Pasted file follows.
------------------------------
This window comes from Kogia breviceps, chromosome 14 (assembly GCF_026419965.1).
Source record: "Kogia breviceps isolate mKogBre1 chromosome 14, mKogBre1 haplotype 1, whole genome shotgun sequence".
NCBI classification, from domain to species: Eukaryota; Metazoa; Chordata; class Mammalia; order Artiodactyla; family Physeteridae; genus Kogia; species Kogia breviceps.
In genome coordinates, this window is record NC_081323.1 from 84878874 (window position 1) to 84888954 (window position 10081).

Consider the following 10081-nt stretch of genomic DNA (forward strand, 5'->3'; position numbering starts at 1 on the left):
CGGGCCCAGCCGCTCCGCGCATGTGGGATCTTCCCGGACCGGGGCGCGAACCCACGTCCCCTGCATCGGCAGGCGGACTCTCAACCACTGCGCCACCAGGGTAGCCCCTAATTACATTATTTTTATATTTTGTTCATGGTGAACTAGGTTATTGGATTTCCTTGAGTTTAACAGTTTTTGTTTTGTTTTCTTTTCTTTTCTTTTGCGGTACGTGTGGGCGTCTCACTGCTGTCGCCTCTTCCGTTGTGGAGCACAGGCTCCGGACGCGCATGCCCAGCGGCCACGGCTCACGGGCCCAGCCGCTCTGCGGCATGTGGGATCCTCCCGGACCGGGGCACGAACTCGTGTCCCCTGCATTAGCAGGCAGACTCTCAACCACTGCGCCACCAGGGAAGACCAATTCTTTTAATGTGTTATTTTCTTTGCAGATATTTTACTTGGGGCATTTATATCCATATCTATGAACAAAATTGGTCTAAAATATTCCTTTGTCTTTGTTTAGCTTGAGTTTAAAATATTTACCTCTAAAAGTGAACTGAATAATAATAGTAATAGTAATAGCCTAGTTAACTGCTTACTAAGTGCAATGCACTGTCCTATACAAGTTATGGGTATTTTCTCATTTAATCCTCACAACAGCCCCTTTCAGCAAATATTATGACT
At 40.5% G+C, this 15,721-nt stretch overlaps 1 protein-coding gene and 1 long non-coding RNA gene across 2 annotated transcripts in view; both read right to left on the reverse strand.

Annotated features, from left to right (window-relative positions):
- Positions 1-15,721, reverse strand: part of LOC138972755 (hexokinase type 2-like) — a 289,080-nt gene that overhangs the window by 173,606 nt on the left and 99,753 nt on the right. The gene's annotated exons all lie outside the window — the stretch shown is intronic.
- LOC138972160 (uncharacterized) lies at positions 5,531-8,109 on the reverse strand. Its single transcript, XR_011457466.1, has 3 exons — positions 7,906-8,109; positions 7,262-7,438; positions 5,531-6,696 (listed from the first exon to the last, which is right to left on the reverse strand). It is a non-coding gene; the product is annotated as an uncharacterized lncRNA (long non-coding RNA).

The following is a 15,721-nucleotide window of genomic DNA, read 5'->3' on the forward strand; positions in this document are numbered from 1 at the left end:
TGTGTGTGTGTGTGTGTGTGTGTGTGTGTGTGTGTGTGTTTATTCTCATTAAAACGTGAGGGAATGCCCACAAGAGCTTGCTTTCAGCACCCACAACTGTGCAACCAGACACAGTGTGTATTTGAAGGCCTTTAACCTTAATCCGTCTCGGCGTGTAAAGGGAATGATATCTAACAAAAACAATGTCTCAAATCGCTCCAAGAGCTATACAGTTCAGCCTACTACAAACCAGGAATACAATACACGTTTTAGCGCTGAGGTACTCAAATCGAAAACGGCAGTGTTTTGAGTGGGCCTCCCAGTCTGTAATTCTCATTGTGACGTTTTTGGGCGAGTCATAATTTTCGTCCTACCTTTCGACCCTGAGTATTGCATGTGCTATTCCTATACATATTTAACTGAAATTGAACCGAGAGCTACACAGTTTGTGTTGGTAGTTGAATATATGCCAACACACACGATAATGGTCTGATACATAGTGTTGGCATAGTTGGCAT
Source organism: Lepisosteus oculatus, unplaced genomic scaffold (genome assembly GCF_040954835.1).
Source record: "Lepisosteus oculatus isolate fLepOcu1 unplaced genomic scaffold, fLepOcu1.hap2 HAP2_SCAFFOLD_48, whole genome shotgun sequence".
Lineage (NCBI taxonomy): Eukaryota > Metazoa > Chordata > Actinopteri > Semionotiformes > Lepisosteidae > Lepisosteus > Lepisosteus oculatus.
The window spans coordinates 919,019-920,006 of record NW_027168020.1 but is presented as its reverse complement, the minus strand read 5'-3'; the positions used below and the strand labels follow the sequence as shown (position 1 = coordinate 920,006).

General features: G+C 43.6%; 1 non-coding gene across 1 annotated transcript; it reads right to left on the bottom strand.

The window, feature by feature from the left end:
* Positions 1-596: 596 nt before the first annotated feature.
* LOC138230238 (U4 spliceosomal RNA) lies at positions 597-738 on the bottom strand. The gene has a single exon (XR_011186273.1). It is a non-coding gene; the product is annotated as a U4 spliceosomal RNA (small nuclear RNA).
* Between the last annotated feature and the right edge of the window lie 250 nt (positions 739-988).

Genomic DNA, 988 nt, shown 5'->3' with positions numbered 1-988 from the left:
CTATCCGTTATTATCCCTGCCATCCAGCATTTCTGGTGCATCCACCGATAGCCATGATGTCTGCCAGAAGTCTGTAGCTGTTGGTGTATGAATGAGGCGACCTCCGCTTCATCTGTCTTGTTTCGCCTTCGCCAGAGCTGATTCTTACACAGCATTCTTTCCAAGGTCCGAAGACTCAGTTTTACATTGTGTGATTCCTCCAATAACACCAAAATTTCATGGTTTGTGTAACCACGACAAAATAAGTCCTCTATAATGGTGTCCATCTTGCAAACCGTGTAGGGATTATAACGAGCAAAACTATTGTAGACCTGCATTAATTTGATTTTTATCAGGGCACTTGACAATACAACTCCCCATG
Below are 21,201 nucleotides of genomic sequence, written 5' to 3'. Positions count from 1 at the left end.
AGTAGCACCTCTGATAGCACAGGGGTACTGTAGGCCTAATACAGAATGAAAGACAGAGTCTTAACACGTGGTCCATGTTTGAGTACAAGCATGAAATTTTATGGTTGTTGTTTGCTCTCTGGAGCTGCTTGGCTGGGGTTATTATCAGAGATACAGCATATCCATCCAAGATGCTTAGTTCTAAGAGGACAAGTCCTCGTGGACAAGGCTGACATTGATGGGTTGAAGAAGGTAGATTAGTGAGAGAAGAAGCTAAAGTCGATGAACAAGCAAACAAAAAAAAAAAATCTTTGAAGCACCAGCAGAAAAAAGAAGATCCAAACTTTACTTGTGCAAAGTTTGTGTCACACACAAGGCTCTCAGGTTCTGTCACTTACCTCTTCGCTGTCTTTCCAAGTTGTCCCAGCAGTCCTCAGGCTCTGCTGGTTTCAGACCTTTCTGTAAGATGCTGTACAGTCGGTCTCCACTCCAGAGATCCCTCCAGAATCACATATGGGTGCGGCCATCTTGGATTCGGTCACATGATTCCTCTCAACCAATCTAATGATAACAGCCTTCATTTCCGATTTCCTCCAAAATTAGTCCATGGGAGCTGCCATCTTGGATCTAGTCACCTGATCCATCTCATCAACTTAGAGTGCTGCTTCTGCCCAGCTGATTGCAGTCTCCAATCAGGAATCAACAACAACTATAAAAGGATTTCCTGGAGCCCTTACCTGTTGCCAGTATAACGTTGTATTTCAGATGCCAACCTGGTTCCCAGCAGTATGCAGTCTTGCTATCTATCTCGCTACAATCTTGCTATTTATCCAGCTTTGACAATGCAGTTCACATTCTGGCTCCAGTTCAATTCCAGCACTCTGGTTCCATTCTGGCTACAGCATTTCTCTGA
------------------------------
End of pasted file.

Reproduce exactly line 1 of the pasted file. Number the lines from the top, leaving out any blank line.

This window comes from Kogia breviceps, chromosome 14 (assembly GCF_026419965.1).